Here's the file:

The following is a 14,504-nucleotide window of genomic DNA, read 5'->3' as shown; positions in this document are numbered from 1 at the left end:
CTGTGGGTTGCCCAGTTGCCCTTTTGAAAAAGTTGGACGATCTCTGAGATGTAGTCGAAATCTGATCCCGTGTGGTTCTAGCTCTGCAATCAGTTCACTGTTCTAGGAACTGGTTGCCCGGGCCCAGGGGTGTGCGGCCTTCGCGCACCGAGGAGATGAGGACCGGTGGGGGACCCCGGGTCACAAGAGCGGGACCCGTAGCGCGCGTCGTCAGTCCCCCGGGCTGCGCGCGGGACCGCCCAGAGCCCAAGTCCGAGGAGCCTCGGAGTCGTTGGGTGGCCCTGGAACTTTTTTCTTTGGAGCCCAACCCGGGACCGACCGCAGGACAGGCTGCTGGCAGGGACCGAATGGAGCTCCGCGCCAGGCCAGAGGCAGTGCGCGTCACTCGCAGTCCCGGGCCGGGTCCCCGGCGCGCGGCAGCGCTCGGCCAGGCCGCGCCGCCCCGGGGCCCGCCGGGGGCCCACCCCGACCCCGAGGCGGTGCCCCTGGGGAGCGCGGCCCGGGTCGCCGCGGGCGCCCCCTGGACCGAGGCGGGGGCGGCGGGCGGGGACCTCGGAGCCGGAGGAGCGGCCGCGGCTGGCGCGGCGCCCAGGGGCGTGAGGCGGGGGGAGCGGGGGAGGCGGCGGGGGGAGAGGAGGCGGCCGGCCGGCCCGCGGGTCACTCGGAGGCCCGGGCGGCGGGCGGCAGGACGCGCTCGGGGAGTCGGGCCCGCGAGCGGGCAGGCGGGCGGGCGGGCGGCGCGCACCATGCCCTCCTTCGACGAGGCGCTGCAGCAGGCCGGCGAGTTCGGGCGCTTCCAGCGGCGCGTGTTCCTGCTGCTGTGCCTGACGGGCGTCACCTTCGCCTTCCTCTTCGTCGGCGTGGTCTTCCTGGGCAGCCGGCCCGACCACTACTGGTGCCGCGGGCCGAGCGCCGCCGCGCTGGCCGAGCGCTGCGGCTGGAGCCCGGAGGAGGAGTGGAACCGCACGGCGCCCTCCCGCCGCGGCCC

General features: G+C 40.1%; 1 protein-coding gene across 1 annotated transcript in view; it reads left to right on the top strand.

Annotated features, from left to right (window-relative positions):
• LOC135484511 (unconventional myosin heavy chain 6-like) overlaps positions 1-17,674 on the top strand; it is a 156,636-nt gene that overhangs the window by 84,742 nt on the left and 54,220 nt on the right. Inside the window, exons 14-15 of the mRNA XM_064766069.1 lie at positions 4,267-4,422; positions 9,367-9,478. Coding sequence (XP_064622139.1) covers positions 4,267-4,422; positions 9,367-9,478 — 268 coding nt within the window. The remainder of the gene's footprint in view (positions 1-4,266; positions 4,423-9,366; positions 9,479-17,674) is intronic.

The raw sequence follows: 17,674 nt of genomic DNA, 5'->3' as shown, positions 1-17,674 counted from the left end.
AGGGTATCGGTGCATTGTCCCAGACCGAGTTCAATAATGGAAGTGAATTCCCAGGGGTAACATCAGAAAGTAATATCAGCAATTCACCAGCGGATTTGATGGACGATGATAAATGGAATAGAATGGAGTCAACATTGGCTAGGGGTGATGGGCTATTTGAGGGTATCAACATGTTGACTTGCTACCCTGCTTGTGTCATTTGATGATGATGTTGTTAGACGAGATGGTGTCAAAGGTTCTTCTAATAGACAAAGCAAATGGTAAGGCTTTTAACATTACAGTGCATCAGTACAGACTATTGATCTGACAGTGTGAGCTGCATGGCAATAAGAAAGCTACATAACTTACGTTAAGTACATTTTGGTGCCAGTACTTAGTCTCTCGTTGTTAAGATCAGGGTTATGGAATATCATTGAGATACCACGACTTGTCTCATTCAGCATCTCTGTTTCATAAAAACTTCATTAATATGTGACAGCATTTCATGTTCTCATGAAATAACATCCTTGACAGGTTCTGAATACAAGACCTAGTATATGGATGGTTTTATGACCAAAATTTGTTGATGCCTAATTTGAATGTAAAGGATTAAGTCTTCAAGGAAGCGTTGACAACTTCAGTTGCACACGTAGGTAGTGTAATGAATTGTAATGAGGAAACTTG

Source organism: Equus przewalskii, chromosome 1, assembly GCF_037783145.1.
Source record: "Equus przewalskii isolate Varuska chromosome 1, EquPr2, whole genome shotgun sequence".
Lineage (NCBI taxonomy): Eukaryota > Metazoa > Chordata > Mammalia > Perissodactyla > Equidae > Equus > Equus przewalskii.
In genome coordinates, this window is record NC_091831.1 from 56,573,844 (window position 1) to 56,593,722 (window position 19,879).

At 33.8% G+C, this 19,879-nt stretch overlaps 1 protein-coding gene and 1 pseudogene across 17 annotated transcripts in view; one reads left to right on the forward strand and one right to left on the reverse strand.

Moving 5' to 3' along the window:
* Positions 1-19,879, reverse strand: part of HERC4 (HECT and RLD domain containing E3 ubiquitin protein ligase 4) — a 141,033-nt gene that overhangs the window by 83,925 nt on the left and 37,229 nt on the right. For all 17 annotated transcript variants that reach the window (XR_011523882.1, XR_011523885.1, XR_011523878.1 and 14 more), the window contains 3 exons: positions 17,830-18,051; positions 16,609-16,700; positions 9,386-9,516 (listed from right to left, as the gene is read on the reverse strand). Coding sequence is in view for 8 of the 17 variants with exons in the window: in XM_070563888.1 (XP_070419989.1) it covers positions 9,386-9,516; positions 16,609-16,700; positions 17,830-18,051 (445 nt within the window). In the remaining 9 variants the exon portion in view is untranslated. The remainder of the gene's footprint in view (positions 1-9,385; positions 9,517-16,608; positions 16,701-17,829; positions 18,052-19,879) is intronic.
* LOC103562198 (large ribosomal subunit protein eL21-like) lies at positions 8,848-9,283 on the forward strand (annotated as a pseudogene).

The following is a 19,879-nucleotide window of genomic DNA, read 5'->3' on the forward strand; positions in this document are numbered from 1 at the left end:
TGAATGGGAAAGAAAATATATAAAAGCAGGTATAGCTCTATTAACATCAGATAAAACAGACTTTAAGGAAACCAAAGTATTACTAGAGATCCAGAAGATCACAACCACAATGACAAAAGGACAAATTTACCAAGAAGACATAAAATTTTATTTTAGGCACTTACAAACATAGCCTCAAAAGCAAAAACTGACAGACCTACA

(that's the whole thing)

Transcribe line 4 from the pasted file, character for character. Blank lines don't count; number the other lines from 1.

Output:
Annotated features, from left to right (window-relative positions):